You would never know it based on the number of people who tramp on a daily basis across the natural beauty that is Hot Springs Canyon, but that idyllic and mostly untouched expanse of oaks, sycamores, chaparral, and creeks and peaks is private property with a very real potential for development.
Enter the Land Trust for Santa Barbara County and its plan to protect all 462 acres of the property in perpetuity. In a press conference this week surrounded by the very neck of woods they hope to save, the local open space-saving outfit officially kicked off its public campaign to raise the final $1.9 million it needs to need to buy the parcel, which includes Montecito Peak, and turn it over to the U.S. Forest Service—whose Los Padres National Forest borders the land to the north and the east—so it can be enjoyed by the public for generations to come. “Our goal is pretty much to keep the property just the way it is,” summed up Michael Feeney, executive director of the Land Trust.
Back in 2009, the property’s current owners, the seven children of the late Lowry McCaslin, approached the Land Trust in hopes of brokering a deal before deciding to put parcel up for sale. At the time, Hot Springs—with its five to six legally developable lots and Montecito Community Plan-approved conditional use permit for a potential 20-acre day use spa—was assessed, according to Feeney, to be worth right around $11 million. The Land Trust, obviously interested in pursuing the purchase, started some preliminary fundraising but, stalled out by a nose-diving economy, reluctantly aborted the mission prematurely. Soon thereafter, the property was officially put up for sale, originally for an asking price of $18 million, and is currently listed on the Kerry Mormann & Associates Web site at $11 million.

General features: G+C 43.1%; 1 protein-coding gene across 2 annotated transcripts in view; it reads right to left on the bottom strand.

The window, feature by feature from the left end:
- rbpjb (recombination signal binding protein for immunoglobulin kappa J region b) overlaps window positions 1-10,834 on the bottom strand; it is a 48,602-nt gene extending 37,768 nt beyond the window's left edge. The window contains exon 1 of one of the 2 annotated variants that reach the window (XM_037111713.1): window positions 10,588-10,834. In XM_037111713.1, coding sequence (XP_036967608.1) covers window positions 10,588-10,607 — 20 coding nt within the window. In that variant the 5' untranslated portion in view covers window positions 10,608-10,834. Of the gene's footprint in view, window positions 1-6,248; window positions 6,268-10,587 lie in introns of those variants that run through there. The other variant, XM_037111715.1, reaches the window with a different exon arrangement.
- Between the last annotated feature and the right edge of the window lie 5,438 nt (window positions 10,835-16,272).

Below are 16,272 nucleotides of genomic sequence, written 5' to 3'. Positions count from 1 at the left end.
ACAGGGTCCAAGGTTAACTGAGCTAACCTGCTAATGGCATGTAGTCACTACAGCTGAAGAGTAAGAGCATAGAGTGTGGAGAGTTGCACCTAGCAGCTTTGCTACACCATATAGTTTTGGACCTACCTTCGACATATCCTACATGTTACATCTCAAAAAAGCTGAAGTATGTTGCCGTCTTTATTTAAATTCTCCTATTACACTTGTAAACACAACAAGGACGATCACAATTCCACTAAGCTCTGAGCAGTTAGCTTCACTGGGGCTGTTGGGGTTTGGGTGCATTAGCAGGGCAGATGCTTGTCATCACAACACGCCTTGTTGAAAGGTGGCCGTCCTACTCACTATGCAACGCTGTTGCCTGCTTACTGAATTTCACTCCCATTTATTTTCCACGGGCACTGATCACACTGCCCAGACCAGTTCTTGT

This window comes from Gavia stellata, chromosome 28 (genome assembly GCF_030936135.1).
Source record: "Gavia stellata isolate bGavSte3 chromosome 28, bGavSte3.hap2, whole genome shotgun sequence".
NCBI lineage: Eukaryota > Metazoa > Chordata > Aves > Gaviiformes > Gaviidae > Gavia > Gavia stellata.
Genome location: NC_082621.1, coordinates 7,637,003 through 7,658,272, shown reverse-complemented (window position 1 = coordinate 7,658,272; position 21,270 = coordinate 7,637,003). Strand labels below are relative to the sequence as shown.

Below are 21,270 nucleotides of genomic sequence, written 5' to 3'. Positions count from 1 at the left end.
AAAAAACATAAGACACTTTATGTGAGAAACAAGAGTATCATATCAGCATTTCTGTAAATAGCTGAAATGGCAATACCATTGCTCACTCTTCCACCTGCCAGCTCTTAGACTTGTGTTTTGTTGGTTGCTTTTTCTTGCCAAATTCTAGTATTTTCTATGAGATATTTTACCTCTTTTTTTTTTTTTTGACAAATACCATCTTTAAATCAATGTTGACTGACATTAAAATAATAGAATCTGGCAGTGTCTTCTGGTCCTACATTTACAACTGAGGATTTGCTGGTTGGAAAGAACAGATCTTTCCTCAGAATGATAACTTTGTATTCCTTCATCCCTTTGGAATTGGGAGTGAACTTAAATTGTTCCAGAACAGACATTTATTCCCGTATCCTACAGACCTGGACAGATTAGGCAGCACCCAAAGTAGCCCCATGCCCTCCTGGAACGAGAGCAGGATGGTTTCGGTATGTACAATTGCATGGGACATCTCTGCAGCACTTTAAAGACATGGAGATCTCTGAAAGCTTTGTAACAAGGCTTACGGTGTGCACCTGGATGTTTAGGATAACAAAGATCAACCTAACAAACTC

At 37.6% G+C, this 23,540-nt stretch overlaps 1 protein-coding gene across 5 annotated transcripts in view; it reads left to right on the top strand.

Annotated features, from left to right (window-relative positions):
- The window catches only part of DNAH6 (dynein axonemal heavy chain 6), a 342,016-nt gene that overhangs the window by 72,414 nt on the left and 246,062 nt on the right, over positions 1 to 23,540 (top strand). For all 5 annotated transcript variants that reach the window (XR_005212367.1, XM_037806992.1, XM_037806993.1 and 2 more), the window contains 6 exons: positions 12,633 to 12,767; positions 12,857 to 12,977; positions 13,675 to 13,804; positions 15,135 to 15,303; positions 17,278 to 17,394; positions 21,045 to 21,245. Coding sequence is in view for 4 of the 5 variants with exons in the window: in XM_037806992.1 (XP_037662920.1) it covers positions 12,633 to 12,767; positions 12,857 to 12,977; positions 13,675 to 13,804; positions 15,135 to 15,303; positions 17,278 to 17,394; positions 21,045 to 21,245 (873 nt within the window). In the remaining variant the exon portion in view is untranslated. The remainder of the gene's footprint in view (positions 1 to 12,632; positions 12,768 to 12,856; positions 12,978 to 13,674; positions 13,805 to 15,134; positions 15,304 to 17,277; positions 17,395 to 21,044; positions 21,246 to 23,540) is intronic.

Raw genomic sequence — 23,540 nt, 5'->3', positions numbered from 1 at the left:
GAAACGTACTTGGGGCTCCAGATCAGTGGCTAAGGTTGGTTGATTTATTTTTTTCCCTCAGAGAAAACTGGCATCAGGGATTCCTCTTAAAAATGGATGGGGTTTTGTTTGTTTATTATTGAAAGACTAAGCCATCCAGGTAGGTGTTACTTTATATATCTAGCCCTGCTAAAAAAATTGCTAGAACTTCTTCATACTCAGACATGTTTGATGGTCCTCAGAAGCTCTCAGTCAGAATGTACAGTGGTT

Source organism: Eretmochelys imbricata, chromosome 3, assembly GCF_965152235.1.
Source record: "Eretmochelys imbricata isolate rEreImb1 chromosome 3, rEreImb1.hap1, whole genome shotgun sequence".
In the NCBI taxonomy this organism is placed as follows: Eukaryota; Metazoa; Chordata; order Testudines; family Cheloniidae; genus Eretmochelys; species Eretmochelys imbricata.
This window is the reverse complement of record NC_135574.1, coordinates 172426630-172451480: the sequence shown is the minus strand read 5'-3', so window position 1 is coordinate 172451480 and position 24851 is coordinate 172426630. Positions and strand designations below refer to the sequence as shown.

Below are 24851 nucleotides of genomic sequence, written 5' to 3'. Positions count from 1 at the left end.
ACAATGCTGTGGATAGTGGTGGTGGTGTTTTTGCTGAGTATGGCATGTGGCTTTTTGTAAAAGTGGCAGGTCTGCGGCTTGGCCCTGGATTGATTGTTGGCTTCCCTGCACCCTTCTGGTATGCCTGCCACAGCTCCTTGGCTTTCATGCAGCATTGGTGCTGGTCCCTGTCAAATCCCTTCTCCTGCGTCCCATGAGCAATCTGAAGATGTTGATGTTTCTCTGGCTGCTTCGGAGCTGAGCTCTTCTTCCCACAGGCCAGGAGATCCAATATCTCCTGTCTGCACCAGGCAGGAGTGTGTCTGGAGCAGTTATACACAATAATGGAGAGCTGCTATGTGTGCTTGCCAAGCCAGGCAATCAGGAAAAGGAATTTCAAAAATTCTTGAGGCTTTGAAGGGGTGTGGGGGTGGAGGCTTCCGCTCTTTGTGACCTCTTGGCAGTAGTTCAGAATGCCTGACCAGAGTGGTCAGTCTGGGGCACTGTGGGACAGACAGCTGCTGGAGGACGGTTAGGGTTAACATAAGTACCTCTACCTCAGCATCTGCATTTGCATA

According to Feeney, the Land Trust signed an option to buy the land in late March for $8.5 million and has until December 15 of this year to complete the deal. Even better, thanks to a healthy and rapid turnout of lead donors, the Land Trust already has $6.6 million in the bank for the effort. However, the final $1.9 million is anything but a guarantee, says Feeney, because, due to the nature of the property and the fact that it isn’t in the coastal zone, there are virtually zero federal grants available for the effort. “We are hoping for a few more big donors and then it will be up to the grassroots and Internet campaign for trail users and outdoor enthusiasts to help us get it done,” he said.